Be Careful When Entering “The Zoning Zone”

Do, do, do, do;

Do, do, do, do;

The well know musical tones from the old show, “The Twilight Zone” alerted the viewers that they were about to encounter perplexing problems, ironic twists, and unexpected conclusions.

Those musical tones may also work well when a church begins dealing with local zoning officials and zoning codes—as they enter… “The Zoning Zone.”

With all due respect to local officials, churches are often unaware of the challenges that can arise if they want to make changes to their building. But after all, churches are tax-exempt and many times receive streamlined processes as a non-profit organization. However, churches are also buildings where the public is openly welcomed and therefore must comply to safety, accessibility, and planning standards of all public buildings.

Certainly, I value the public service of municipal officials and recognize that they are part of governing bodies that God has ordained (Romans 13:1-7). But the down economy has created new challenges in acquiring municipal approvals. In the past, public hearing schedules were full and led to churches having to wait for the next available opening. However, today, schedules are much clearer—so the process should be streamlined, right? Do, do, do, do; remember you’re in “The Zoning Zone.” Schedules are clearer, but now zoning officials have more time to more thoroughly review projects—and they have time to add more comments and guidelines than ever before. All this may be legal and justified as, “protecting the public interests.” But it also creates more time and expense for church projects.So what do you do when your church is entering “The Zoning Zone?” A full answer would require a book, but here are four principles to consider.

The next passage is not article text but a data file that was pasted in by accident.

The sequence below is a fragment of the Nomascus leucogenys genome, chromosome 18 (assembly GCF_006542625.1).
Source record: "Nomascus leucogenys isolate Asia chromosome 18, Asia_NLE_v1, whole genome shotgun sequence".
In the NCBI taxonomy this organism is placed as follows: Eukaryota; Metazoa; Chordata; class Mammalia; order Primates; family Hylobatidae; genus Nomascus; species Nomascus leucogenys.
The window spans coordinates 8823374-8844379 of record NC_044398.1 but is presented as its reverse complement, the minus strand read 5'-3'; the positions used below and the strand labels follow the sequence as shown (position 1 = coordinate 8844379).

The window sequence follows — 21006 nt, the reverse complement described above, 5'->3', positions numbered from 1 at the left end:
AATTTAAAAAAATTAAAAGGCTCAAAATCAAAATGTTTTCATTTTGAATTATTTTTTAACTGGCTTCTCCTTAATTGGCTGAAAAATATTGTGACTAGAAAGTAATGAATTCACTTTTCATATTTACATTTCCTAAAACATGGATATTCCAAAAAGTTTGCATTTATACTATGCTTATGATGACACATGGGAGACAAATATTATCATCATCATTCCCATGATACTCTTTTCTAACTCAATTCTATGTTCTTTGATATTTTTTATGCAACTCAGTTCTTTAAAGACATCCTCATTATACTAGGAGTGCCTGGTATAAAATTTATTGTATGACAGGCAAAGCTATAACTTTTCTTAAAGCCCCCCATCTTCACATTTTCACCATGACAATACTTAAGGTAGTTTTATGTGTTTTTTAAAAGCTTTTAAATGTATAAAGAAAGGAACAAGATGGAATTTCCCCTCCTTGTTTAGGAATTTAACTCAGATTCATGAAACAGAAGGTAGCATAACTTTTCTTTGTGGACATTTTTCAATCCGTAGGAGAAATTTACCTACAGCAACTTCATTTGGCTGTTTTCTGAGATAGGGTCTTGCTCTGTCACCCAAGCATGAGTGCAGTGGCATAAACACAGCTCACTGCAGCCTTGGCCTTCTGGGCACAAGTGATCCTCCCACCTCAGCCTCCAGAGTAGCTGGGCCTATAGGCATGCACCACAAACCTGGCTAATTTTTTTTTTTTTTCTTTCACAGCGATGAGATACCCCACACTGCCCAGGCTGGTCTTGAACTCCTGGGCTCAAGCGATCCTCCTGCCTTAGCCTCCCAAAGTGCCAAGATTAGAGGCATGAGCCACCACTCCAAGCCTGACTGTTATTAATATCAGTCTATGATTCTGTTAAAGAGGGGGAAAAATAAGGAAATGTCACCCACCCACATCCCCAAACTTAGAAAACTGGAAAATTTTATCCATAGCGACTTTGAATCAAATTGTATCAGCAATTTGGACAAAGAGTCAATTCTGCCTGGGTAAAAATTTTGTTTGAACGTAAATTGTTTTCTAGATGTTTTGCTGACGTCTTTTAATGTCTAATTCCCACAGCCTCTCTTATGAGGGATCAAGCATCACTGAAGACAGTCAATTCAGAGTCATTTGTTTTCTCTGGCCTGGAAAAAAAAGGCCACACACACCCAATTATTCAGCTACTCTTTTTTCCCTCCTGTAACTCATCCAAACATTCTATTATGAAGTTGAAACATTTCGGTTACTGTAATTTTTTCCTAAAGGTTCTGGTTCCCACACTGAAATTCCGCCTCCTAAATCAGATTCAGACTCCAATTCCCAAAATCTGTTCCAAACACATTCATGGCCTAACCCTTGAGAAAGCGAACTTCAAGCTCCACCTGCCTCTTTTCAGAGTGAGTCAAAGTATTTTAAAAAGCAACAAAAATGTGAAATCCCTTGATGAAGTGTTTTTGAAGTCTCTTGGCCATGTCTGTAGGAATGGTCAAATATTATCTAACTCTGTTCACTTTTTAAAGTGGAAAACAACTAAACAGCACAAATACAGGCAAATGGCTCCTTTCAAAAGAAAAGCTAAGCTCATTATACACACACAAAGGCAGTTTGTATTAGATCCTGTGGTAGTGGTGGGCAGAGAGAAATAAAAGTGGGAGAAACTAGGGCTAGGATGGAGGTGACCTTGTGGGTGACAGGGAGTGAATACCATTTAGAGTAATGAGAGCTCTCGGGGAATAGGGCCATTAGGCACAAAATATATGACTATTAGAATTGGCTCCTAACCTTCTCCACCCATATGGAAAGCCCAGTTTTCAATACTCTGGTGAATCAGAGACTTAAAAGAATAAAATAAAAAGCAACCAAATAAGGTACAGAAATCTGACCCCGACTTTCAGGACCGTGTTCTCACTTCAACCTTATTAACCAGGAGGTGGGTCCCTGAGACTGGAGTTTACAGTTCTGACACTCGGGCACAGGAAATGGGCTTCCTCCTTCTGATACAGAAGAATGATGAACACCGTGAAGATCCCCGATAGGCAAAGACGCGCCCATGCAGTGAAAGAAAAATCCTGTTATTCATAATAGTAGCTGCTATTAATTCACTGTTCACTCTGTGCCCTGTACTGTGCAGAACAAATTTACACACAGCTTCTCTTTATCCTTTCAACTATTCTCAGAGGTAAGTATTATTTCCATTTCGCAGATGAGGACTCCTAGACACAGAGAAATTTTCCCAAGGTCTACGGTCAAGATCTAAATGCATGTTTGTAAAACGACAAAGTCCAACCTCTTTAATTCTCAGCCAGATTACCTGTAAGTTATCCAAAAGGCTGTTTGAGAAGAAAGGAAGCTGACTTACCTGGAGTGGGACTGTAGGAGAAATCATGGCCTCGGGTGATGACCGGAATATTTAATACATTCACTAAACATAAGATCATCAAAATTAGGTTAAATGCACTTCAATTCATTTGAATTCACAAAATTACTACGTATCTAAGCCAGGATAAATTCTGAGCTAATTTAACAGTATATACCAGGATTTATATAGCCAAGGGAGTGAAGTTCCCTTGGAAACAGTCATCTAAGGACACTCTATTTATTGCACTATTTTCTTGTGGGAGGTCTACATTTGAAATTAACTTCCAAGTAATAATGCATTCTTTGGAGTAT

1. Get professional help (insert joke here). Seriously, it takes experience to navigate the twists in “The Zoning Zone.” Feel free to contact me with questions and for brainstorming ideas. I provide this for pastors all over the country—and as an architectural pastor, I provide much of this for free.

2. Push back sometimes. Yield sometimes. Develop a critical path schedule for your project—discern between crucial elements for your success vs. brief sidetracks. While push back may be appropriate at times, always be respectful and remember that those officials hold the ultimate trump card—they can reject your project. I've seen multiple churches purchase property and proceed through the zoning process, only to have their project rejected.